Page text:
Liveblogging a panel at South by Southwest 2005 (; ) with Michael Jordan and Bob Regan; 2005.03.13 17:02

Author’s note: Bob Regan of Macromedia is a tall, strapping, blunt, confident, somewhat dismissive redhead. Now you know.

Jordan, of Houghton (pronounced “hohten”) Mifflin, produced an accessible Flash educational tool for children.

More than half the room are Flash developers, and at least 70% of them have “opened” a screen reader. Twenty have attempted accessible content, and some nine have “succeeded.” Bob demands all those URLs!

Bob: Most people approach accessibility with the emotional enthusiasm of brushing your teeth. Once you get into it, it’s fun shit.

Mark: Starts with a crossword puzzle. “You can work on this program using a screen-‘redding’ program,” Window-Eyes announces. Bob tabs through buttons and gets lost. “I have to push the Play button.”

“The hardest thing about accessible Flash content is to understand how to work in an environment that’s different from your own. To grossly stereotype everyone in this room, judging from the number of piercings and funky hairdos, you’re all visual people.” You have to get used to a different environment.

The machine reads the clues, and Bob deliberately mistypes an answer. It burps at an incorrect letter and chimes when he gets it right.

Mark: You have to use the ActiveX version of Flash player and IE/Win. For all you people going “Firefox!,” it’s not there yet.

Bob: For all you Firefox people, please, please, please make an accessible version of Firefox or Mozilla. I would love that.

Mark: Works in Jaws 4.5 (preferably, not the later versions); Window-Eyes ≥4.2, and IBM Home Page Reader 3.04.

Goals were: Make all application controls; text equivalents. reading order; meet 508; and provide “an engaging and usable experience for children with disabilities.” Flash was easer than their Perl-based CGI “solutions,” plus it could be distributed on CD-ROM.

Bob: When should you use and not use Flash from an accessibility standpoint? Immersive environments are very powerful for education. Lots of kids can tell you what happens on the second level of such-and-such game, but they can’t tell you how to spell “dog.”

Using an HTML equivalent does not get you off the hook for making an accessible Flash presentation in the first place.

Bob: All these links will be posted on my blog as soon as I’m sober enough to operate my machine. I assume we’re all going out for a drink after this.

Mark: The Flash player automatically makes mouse events keyboard-accessible.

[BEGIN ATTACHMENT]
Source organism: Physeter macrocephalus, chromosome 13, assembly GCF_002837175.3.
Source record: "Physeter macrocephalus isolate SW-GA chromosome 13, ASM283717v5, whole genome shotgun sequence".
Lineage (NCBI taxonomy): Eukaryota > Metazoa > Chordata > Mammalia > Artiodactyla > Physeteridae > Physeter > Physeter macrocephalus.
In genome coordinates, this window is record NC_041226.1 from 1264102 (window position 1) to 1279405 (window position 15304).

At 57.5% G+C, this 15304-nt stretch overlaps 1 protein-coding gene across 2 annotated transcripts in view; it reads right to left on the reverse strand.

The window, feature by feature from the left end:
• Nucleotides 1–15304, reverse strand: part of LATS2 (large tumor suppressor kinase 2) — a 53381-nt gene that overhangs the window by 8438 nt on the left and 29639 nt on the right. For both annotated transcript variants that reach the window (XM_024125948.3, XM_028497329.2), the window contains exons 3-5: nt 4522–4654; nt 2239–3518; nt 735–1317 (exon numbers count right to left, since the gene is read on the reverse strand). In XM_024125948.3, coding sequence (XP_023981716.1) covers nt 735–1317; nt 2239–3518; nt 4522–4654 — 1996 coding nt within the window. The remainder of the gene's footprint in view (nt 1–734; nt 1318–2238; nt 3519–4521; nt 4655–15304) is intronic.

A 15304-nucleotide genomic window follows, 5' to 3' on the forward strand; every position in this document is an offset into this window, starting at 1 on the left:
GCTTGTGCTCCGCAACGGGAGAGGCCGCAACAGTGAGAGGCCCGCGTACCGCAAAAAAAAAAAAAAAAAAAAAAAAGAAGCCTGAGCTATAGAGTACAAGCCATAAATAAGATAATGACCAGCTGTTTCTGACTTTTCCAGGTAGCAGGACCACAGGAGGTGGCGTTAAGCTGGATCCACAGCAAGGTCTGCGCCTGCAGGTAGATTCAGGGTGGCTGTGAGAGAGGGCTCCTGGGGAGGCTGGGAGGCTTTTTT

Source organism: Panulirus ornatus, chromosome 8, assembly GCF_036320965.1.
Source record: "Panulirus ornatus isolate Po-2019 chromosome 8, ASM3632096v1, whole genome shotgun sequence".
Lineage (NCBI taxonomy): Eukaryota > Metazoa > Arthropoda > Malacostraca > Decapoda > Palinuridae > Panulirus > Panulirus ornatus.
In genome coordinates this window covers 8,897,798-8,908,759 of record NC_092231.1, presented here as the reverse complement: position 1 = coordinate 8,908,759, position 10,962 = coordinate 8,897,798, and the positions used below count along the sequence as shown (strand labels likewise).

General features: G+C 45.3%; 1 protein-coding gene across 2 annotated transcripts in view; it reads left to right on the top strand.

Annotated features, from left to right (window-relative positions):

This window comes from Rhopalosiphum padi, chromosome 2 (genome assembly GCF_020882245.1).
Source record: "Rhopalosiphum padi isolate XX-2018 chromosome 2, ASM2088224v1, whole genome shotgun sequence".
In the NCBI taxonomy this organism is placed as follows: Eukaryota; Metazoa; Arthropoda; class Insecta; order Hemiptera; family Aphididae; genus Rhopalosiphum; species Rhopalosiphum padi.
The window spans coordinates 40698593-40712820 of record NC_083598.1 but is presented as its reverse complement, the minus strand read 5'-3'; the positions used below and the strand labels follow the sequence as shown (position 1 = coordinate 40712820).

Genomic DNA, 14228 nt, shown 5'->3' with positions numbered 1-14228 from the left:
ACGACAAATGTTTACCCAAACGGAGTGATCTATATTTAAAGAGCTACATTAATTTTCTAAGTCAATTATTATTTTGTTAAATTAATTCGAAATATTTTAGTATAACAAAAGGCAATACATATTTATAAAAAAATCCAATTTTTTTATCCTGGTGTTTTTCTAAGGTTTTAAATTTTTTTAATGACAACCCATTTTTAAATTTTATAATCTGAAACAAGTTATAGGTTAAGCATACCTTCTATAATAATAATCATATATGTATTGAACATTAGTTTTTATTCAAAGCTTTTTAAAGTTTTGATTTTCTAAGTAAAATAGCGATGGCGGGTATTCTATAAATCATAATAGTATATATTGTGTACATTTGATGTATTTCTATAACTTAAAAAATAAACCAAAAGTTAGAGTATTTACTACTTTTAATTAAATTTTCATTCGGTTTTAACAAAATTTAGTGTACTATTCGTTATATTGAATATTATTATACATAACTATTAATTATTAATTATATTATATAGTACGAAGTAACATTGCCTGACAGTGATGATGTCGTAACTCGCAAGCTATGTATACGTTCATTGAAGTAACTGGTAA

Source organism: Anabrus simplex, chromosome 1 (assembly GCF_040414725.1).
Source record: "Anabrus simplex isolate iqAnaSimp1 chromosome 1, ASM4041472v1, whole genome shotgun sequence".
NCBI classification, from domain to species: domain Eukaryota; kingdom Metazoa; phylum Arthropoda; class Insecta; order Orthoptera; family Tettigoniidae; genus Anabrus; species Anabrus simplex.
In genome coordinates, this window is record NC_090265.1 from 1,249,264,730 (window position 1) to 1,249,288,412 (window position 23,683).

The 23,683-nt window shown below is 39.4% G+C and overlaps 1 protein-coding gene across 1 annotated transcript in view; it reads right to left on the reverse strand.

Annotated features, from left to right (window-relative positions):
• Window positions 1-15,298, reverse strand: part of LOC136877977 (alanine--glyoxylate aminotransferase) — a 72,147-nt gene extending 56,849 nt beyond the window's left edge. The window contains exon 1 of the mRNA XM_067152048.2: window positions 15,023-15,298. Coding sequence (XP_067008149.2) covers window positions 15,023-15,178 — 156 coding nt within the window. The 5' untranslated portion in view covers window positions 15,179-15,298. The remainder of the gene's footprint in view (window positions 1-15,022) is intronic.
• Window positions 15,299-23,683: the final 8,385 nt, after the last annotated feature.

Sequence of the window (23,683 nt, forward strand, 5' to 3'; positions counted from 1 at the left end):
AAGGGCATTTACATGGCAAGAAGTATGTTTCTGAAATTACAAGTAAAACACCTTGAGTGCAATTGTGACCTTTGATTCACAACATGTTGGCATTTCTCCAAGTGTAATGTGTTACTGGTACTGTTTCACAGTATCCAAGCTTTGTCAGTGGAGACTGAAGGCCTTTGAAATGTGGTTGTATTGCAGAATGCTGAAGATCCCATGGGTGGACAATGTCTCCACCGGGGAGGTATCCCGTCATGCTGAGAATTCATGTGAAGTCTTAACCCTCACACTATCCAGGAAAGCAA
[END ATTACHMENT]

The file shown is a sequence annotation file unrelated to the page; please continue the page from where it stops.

Bob: If you don’t hear the word “button” when it’s actually reading the button, that’s bad. (If you used events rather than a timeline, as people did in version 4, this means you.) When testing keyboard access, we tend to press the Tab key very fast. You want to keep track of how many times you have to press that key before you get the actual effect you want. If it takes 50 keystrokes to play or pause a movie, that’s gonna suck. Anything that’s essential you should assign a shortcut to.

Mark: But you have to assign a key listener or an event handler – you can’t just use the accessibility control panel. But don’t conflict with accesskeys or screen-reader keystrokes; test them.

Bob: How do you know what those shortcuts are? There’s no standard, and you can’t expect people to memorize them. Thea (pronounced Théa) Eaton does this particularly well in her development, apparently.

Several minutes of confused and dysfluent exposition about keyboard focus, with mutterings onstage about how to get things to work.

Bob: This is South by Southwest, so we’re not going easy on you. Sorry.

James Craig asked a technical question.

Mark: Oh, did I just miss a slide?

Your scribe lost interest at about the thirty-minute mark, typeset the word BOOORING in 96-point Univers 55, and held it slightly aloft so people immediately behind me could see it.

The foregoing posting appeared on Joe Clark’s personal Weblog on 2005.03.13 18:48. This presentation was designed for printing and omits components that make sense only onscreen. (If you are seeing this on a screen, then the page stylesheet was not loaded or not loaded properly.) The permanent link is:

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